I usually purchase a bunch of the Crayola markers as well as the water based markers. They usually offer a buy one get one free special and even the toy stores offer big deals on these supplies around late August too. That is when I stock up.

surfNturf
Post 8

That sounds like such a great idea. I have to say that I love washable markers because you really don’t have the stress of worrying about how you are going to get the marker stains off. Water based markers are also great for kid’s school supplies. As a matter of fact, my children have to have washable markers for that same reason.

I also always try to have a box full of art supplies like this in a little box and keep in the car for long car trips. It is really a life saver because my kids love to draw with these markers and they don't worry about when we are going to get to our destination.

orangey03
Post 7

I was babysitting two young children when I had an experience that made me grateful for washable markers. They may have saved my reputation as a good babysitter.

This family had a dog with white fur. The only other color found in her fur was in the black freckles found on her underside.

I had been washing dishes when the children went into the other room. They had been gone awhile when I heard faint giggling explode into laughter. The dog ran into the kitchen, her formerly white coat covered with neon pink and green polka dots.

I breathed a sigh of relief when I saw that the markers they had used were washable. I made them help me give the dog a bath, and I told them that I wouldn't tell their parents if they didn't tell them. So, they didn't get in trouble, and I kept my reputation as a watchful babysitter.

seag47
Post 6

I know how much fun kids have when drawing on walls, and I wanted to use this to my advantage for a craft project at Vacation Bible School. Our church had a large piece of drywall stored away from when they had remodeled the building, and I got permission to use it.

I bought some washable markers for kids and told them I needed them to each illustrate a different story from the Bible on the wall. At first, they looked at me quizzically as if to say, "Are you sure it's okay?" I assured them that the marks they made would be totally removable.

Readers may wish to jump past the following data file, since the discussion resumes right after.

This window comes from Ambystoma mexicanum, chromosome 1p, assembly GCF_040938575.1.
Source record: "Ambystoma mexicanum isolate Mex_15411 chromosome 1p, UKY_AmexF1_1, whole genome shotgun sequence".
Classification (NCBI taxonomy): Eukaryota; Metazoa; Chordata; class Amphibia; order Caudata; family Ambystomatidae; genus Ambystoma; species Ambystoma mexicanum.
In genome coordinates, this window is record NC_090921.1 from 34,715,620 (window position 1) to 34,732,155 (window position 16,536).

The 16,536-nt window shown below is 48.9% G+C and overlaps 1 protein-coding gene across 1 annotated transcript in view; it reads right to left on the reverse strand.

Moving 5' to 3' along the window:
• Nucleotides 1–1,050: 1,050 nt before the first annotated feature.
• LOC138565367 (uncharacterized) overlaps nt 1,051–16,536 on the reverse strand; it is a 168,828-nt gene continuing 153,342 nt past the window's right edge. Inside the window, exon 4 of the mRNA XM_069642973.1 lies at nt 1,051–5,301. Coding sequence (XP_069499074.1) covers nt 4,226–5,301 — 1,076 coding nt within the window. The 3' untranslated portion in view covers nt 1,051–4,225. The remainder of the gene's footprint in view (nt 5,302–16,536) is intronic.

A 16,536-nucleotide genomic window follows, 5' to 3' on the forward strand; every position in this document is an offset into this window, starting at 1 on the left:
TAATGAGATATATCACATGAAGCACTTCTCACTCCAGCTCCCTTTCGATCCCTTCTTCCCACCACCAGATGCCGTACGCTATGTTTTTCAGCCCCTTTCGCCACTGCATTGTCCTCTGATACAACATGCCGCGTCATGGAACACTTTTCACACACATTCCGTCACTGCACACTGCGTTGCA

The project was a hit, and I decided to do it every year. The markers washed off the drywall easily, though I made sure to wait until the children were gone to dissolve their art.

StarJo
Post 5

This article reminds me of a story involving my friend and his three-year-old daughter. He was in the process of painting the exterior of the house, and he also had to keep an eye on his child.

Well, like any kid around paint, she couldn't resist. While her dad wasn't looking, she picked up a brush, dipped it in the paint, and started painting his car.

After a few minutes, she said, "Look Daddy, I'm helping!" At first, he just nodded and thought nothing of it, but then he realized what she might be helping him do. He looked down to find his metallic blue car stroked with beige paint.

He went out the next day and bought her some washable paint markers. He really wished he had done that before she refinished his Buick.

Perdido
Post 4

While I was getting some Crayola washable markers for my little sister, I noticed that Crayola also makes washable crayons. What a great idea! Kids are always drawing on walls with whatever they have in their hands, and my sister usually carries a crayon around more than she does a marker. She will go straight from the coloring book to the wall if we don't watch her closely.

In her room, there is a section of the wall that she scribbled mysterious doodles on with crayons. My mom covered the area up by pushing her bed against the wall. These crayons may be the solution to our little spontaneous art problem.

animegal
Post 3

Does anyone know if bathtub washable crayons really come off of surfaces as easily as as they are advertised? I am familiar with washable markers but am wondering if the same principles apply. Or if washable crayons are entirely different.

I babysit a three-year old and am always looking for new crafty things to do with her and would really like to get some of the washable crayons you can take into the bath so she can draw on the walls and have fun. Getting her into the tub can be a bit of a pain so I am hoping that letting her doing something artsy while she is getting clean will help the situation go more smoothly.

Sara007
Post 1

Washable markers are a great choice if you have kids, as nothing is worse than trying to get ink out of clothes. I always make sure to pick up the washable variety when I am getting the young ones ready for the school year. You can usually get large packages on sale just before the prior school year ends, so that can be a good time to pick some up.

If you are looking for something fun getting the scented markers can make their art sessions even more enjoyable. There are a variety of package scents available such as tropical or summer fruits. I also love that the scented markers reflect the colors of the fruits themselves.